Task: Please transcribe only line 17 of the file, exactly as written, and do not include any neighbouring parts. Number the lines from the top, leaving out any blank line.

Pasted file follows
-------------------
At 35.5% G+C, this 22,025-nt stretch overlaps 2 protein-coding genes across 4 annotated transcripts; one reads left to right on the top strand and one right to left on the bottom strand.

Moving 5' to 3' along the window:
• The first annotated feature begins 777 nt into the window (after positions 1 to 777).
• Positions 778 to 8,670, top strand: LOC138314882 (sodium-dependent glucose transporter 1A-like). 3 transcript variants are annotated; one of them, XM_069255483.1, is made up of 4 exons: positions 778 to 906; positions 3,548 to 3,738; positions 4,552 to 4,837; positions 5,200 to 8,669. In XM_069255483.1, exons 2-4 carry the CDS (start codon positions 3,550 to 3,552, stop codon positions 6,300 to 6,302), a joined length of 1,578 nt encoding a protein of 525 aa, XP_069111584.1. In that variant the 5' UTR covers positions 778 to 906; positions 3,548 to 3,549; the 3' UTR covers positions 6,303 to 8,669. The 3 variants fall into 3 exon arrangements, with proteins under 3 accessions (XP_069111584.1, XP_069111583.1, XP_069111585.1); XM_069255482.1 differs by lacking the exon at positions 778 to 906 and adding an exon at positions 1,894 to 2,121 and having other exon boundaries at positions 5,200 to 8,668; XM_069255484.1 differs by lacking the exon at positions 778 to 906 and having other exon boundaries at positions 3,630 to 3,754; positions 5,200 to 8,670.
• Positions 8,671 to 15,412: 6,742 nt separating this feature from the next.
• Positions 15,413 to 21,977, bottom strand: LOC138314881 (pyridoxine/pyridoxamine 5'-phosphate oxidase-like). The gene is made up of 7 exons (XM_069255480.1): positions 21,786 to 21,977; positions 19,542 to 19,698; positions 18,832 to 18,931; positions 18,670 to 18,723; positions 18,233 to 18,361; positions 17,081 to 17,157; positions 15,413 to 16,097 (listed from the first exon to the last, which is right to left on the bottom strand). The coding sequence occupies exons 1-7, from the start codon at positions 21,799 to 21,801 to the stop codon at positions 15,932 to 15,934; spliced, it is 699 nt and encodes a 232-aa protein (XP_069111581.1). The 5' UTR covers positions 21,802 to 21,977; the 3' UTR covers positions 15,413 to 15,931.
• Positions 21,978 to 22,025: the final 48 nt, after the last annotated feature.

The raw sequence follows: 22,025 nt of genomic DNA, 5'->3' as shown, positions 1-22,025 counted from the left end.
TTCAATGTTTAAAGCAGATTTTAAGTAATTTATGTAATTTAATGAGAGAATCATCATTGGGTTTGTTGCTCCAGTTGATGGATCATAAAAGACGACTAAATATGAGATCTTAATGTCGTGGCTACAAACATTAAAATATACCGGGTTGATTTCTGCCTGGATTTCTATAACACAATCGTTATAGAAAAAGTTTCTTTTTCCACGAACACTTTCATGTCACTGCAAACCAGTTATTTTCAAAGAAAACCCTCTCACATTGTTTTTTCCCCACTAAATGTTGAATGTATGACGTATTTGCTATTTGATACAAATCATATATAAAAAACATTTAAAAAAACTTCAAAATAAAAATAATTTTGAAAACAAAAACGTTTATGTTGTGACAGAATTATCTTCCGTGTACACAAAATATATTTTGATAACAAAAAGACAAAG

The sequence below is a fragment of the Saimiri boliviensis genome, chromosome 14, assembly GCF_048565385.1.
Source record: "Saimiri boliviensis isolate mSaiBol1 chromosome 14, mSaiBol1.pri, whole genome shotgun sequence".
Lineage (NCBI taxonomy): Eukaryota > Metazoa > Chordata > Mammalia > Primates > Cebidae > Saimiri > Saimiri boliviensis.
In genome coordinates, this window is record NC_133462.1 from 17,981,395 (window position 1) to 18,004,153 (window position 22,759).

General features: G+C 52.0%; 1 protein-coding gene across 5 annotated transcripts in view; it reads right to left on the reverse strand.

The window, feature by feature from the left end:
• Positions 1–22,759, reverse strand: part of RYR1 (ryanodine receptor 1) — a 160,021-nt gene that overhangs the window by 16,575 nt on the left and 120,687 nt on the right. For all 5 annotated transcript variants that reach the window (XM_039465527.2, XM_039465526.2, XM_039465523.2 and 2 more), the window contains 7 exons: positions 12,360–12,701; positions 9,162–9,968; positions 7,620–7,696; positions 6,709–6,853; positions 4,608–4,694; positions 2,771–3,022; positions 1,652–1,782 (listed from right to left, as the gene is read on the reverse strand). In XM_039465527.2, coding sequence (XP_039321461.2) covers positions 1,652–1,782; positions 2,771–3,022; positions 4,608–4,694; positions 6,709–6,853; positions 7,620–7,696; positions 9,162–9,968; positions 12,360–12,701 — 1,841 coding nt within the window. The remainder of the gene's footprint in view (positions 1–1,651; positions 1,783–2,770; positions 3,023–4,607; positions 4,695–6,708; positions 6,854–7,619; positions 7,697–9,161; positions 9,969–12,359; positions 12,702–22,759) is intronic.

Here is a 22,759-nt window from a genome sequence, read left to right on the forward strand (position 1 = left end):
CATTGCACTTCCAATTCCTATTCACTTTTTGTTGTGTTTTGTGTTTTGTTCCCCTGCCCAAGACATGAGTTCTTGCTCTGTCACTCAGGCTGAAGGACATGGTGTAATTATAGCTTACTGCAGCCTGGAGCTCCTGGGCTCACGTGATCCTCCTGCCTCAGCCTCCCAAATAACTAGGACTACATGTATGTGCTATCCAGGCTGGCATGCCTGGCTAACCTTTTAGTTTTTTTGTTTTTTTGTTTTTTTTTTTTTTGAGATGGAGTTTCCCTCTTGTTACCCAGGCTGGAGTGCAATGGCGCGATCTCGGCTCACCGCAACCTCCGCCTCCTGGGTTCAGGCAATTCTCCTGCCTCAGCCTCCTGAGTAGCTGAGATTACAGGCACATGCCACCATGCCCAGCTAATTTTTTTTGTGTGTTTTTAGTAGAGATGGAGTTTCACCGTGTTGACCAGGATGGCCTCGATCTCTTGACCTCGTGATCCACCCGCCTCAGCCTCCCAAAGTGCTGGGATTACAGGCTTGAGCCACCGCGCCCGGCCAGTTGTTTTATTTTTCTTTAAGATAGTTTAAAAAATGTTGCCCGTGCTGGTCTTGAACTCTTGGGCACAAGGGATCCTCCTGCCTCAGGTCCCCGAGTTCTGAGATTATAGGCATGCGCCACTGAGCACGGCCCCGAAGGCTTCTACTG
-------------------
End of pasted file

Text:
Here is a 22,759-nt window from a genome sequence, read left to right on the forward strand (position 1 = left end):